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Discussion Starter #1 (Edited)
Car won't start issue.

I was certain I read about this somewhere but can not find it. I got hit by a surprise down poor while at work. After my shift I found my car would not start. I didn't have anything to test with at work but I could now that I'm home. I ended up push starting it and it drove fine 20 minute drive many lights.

I dont have experience with a dead battery or starter issue on a British car but on most others them the clicking is much faster when trying to start if its a dead battery. Since this is the first time it happened I'm left to believe it was cause by the rain but that is only a guess. When trying to push start it, it clicked once a half second or so and the starter light did flicker. the engine did not try to turn.

I plan on trying it later tonight and I'll get the voltage from the battery while off. Should I check anything else while I'm at it?


Oh and with a top on its near impossible to jump start on flat land alone... First time I need to ask for help.
 

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hello
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On a stock car this should not have been a problem. It is a british car, and if it did not work in the rain they would not be able to sell it in the uk. At most you should park the car with the nose down to minimize the problem of having water accumulated in the trunk.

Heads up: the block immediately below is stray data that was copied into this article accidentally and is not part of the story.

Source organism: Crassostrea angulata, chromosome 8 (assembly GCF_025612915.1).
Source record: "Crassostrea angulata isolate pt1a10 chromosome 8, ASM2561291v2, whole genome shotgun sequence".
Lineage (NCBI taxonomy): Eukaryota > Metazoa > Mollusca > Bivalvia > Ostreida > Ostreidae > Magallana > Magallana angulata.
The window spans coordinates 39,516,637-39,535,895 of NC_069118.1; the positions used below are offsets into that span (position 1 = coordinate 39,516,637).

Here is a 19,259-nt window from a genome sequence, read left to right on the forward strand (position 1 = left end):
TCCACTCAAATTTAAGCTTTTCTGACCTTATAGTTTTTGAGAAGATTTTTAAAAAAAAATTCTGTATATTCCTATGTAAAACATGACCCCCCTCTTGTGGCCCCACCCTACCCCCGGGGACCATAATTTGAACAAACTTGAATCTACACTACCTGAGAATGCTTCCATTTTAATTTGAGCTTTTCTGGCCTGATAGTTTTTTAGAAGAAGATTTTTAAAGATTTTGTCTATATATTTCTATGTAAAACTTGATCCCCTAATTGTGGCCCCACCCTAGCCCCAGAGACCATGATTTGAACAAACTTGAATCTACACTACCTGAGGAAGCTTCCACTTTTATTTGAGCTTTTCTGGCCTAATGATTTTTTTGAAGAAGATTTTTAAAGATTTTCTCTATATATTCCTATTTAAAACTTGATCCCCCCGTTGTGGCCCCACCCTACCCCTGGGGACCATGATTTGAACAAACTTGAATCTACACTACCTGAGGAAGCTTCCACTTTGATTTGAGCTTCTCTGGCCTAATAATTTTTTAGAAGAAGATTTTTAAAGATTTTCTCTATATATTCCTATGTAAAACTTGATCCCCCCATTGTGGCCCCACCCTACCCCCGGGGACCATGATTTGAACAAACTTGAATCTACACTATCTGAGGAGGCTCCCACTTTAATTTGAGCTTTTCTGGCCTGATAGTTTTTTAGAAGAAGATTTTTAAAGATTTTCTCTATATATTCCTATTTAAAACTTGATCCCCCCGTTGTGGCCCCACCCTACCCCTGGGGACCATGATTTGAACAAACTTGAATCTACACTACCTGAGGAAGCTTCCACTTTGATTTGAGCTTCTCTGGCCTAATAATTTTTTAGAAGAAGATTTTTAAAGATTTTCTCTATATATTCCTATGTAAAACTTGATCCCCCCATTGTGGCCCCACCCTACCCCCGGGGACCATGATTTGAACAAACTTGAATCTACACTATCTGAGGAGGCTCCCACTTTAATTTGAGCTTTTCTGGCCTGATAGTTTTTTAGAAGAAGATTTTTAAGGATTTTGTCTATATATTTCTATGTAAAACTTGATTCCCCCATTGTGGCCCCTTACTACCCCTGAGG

You seem to have a few mods listed on your car. Not sure if they play a role or not and if some cable was exposed.

Did you see any wet spots from water running into the car? Any cable that is visibly unprotected?

It is easy to check your battery with a multi-meter. You can check it when you get home from a drive and then again the next morning to see whether it holds a charge. Give that a shot just in case it is slowly dying.
 

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Discussion Starter #3 (Edited)
After sitting in my garage for 6 hours or so it is doing the same thing, I can only conclude its the battery and a coincidence .

12.26 volts at the moment. ( ill check in the morning )

The trunk area did not show any signs of leaking, and there are no exposed wires that I know of.
 

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Elise newb
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After sitting in my garage for 6 hours or so it is doing the same thing, I can only conclude its the battery and a coincidence .
It isn't a "british car", that power plant is all Japanese. So, what exactly is it doing? Describe in detail.